'Safety is the number one priority': North Yorkshire NHS official insists AstraZeneca Covid jab is safe

A senior NHS official in North Yorkshire has insisted "safety is the number one priority" in the coronavirus vaccine rollout after some European countries paused the Oxford-AstraZeneca jab amid concerns over blood clots.

Wednesday, 17th March 2021, 12:33 pm
Updated Wednesday, 17th March 2021, 12:36 pm

A senior NHS official in North Yorkshire has insisted "safety is the number one priority" in the coronavirus vaccine rollout after some European countries paused the Oxford-AstraZeneca jab amid concerns over blood clots.

Amanda Bloor, accountable officer of NHS North Yorkshire Clinical Commissioning Group, said while some patients may be feeling uneasy about receiving the jab, regulators had been "absolutely clear" that it is safe as she urged everyone to take up the opportunity as soon as it arises.

Her bid to reassure the public comes after Germany, France, Italy and Spain this week became the latest countries to suspend use of the vaccine while they seek further clarification on its safety.

Amanda Bloor: 'Safety is the number one priority for the NHS'

Speaking at a meeting of the North Yorkshire Local Resilience Forum today, Mrs Bloor said: "We understand that this action may be concerning for some people around the safety of the AstraZeneca vaccine but I want to reassure you safety is the number one priority for the NHS.

"The phenomenon of blood clots can occur naturally - they are not an uncommon thing.

"Over 12 million doses of the AstraZeneca vaccine have now been given across England and the number of blood clots that have been reported after having had the vaccine is not greater than the number that would have occurred naturally."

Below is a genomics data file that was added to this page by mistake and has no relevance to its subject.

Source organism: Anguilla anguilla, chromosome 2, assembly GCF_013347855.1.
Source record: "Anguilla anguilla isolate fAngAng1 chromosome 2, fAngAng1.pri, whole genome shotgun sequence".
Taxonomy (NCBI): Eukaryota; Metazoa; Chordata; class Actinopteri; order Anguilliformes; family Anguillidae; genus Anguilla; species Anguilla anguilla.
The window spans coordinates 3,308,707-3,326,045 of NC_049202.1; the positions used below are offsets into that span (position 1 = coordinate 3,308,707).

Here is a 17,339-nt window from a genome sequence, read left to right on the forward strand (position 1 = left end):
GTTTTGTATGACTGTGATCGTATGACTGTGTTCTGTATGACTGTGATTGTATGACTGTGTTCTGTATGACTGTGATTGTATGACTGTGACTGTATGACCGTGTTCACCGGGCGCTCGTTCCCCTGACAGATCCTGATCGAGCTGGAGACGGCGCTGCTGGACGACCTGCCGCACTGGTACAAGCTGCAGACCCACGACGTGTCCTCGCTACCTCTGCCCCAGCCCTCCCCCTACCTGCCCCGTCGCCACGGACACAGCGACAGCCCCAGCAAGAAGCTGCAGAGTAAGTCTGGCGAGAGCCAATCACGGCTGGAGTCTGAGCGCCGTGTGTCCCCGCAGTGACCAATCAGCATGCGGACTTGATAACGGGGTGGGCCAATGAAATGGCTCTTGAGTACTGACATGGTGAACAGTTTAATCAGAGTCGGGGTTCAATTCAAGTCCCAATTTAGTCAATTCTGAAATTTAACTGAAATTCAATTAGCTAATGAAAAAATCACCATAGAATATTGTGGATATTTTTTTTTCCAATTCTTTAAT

The European Medicines Agency previously said there was "no indication" that the jab causes blood clots and is expected to release the final findings of an investigation on Thursday.

Meanwhile, the UK's medicines watchdog, the Medicines and Healthcare products Regulatory Agency, has also said that evidence "does not suggest" the jab causes clots.

Mrs Bloor added: "Given this, the NHS will continue to offer the AstraZeneca vaccine and we would urge people to come forward when invited.

"This will give us the greatest chance of keeping the cases of Covid-19 at bay within communities and hospitals, and also allowing us to progress along those timings that have been outlined in our roadmap."

It was also announced today that more than 188,000 people in North Yorkshire have now received their first coronavirus jab and 13,000 their second, with more than 50,000 of those being delivered into arms at Harrogate's mass vaccinations centre at The Great Yorkshire Showground.

Those who are currently being called up for their vaccine include over 50s and those with underlying health conditions between 16 and 60-years-old.

Mrs Bloor said the "fantastic" progress in working through the age groups meant North Yorkshire remained on track to meet the government's target of vaccinating all over 50s by 15 April and every other adult by 31 July.

It comes as the number of people with Covid-19 in North Yorkshire's hospitals has continued to fall with a drop from 129 last week to 96 today. Twenty three of those patients are in intensive care.

In the county's main hospitals there are currently 13 patients in Harrogate, 25 in York and three in Scarborough.

The weekly rate of coronavirus infections is also continuing on a downward trend with the figure for North Yorkshire standing at 46 cases per 100,000 people and Harrogate 38.

These are both below the national average of 58.

By Jacob Webster, Local Democracy Reporter